Archive for July, 2012

Heroes, Comic-Con, and More..

Posted in attraction, charismatic, confidence, dating, Fear, men, men's health, mentorship, Uncategorized with tags , , , , , , , , , , , , , , , , , , , , , , , , , , , , , , , , , , , , , , , , , , , , , , , , , , on July 21, 2012 by full1mpact

                It has now been roughly over a week since I headed two hours South to the amazing, Comic Con.  Yes, it is as amazing as people say.  Yes, it will kick your ass.  And yes, it is as every bit crazy as people say it is.  To me, it is like Christmas, my birthday, and Thanksgiving rolled into one, just without the weight gain of the three.  To me, it is a fan-boy dream come true, and gives me hope for future geek media and entertainment.  Allow me to indulge a bit as to why.  And why this topic is on a men’s development blog.  But first, let me tell you what I saw.

            Day one I saw the mass of one hundred and eighty thousand people gather for one event that most of us would agree is pretty spectacular.  Yes I’m biased, but bear with me.  I trekked across the exhibitor’s hall a dozen or more times probably walking the distance of ten miles in one day.  Unless you’ve been there, you know that is no exaggeration.  I seriously trekked ten flippin’ miles each day I was there.  My legs and I are finally talking again.  I saw celebrities, wrestlers, and writers, oh my.  To me, that first day is like unwrapping your gifts at Christmas.  Or your Birthday gifts if you don’t celebrate Christmas.  Either way…FUN!

            The rest of the days there are like enjoying those gifts you just unwrapped.  You see people of every color, creed, and background all enjoying similar interests as yourself.  You see people who enjoy the art.  You see people who enjoy the games that won’t come out for another year, maybe two.   You see movie trailers before anyone else, you see sneak previews to many things you love in the fantasy world of entertainment.  Generally the sci-fi, fantasy, and super hero movement of entertainment.  And you see people who enjoy the hobby of costuming their favorite heroes and villains.  Some could walk onto the set of a movie…others perhaps should have stayed at home and not burned their image into the retinas of those who witnessed it.  I’m only half kidding on that one.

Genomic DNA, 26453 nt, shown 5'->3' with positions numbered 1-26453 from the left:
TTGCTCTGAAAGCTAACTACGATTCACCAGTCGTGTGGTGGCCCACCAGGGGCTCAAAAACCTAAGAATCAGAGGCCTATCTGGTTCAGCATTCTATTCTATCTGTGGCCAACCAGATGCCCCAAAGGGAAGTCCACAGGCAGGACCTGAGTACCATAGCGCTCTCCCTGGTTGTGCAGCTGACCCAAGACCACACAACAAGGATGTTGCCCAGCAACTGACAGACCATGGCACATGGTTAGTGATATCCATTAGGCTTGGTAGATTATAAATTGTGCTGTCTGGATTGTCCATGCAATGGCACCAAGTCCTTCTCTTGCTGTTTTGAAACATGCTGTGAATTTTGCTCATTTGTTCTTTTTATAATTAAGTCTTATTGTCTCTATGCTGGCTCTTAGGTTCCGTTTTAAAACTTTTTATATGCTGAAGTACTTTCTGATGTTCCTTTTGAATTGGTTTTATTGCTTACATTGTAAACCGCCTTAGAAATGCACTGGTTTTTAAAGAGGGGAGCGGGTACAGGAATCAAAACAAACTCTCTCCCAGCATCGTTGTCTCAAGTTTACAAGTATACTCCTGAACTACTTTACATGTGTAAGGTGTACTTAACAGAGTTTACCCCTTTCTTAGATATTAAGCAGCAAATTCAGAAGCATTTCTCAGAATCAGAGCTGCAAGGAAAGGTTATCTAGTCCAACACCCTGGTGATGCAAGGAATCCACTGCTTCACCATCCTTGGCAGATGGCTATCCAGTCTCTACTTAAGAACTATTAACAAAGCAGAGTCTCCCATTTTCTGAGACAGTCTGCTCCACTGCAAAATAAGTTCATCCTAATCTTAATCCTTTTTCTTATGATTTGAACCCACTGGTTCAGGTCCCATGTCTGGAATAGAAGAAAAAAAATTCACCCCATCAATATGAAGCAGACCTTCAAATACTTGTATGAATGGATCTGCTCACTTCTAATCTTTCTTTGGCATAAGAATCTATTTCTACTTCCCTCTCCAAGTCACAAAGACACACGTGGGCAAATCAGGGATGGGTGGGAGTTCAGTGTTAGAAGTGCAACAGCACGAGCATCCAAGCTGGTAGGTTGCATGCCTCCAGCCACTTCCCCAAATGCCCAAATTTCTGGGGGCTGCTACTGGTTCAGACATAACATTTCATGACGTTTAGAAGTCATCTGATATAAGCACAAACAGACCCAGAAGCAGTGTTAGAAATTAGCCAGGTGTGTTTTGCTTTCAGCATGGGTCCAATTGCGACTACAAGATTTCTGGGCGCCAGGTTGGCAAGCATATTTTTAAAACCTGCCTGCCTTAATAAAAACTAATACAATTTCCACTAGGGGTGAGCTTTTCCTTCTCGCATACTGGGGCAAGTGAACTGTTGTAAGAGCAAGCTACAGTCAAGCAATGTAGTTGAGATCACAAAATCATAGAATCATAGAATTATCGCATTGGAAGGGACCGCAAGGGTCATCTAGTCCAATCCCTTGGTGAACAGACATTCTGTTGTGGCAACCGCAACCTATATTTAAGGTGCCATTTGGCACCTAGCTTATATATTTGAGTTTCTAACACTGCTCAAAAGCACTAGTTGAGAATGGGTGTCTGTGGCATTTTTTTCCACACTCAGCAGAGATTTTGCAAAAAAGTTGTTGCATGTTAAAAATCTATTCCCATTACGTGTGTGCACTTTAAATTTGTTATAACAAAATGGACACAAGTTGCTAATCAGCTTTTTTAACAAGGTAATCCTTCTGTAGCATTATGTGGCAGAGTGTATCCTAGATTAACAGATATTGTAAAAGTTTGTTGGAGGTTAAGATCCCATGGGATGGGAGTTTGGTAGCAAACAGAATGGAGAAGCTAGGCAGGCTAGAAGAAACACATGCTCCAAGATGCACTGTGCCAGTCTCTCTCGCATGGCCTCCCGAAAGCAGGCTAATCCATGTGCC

I’ve been drawn to sci-fi, fantasy, and comics books since I can remember.  I was barely three when Star Wars first hit theaters and I remember loving it.  I always loved Batman, and anything with knights in it.  Better yet, anything with a good guy versus a bad guy where somehow the good guy making it out okay.  Or barely okay.  At Comic-Con I not only get to see the new modern take on the good versus evil, but also the nostalgia of when I grew up with toys and comics from that era displayed.  To me it allows the kid to come out and play, all the while allowing the adult to sit back and smile;  wanting to be part of the entire scene and making that level of impact.

            Last year we wrote a similar article about Comic Con and the importance of understanding the things you enjoyed as a child and not confusing the boy-man issue with your inner fun child-like side.  This year I’d like to expand that a bit and go on to explore the many sides of a “Man.”  There are strong, physically dominating men, there are wise men, there are philosophical men, there are logical men, political men, and men from every spectrum.  With true men, the only difference is the path.  Deep inside, every true man has strong character, despite whatever path he has chosen in this life.  Much like the heroes we grew up watching on t.v. or the movies.

            Growing up I idolized Batman, Zorro, Han Solo, and G.I. Joe.  Batman because he was/is an unstoppable self-made force.  He had an answer for everything.  A back up plan for a backup plan.  Zorro is a swashbuckling hero who helps his people from an oppressive governing body.  He, like Batman, has two identities and fights for good.  Han Solo, though he acts like he doesn’t care and is as cocky as they get, fights for good.  He is courageous, snarky, and not exactly predictable.  G.I. Joe I loved…well because it’s G.I. Joe and COBRA was just evil, simply put.

            These would be my heroes as I grew up and faced life.  Sometimes not having someone to stick up for you, you had to stick up for yourself and be the hero in your own movie.  Growing up I drew strength from their character, and their choices.  Even their mistakes.  Their stories stayed with me well into present day adulthood and live on now.

            As an artist I drew my heroes, and my villains, in great detail, imagining other untold stories.  I would spend hours drawing them out, perfecting their battle scenes and heroic stances.  But one thing always remained the same, good always won in the end.  To this day I believe this.  Good will find a way to win.  In modern day, evil is everywhere.  Just watch the evening news and be inundated with sensationalized media about every corrupt thing on Earth.  That part is easy.  The hard part is believing that beneath it all, hidden from common view, just like a story, good is finding a way to overcome it.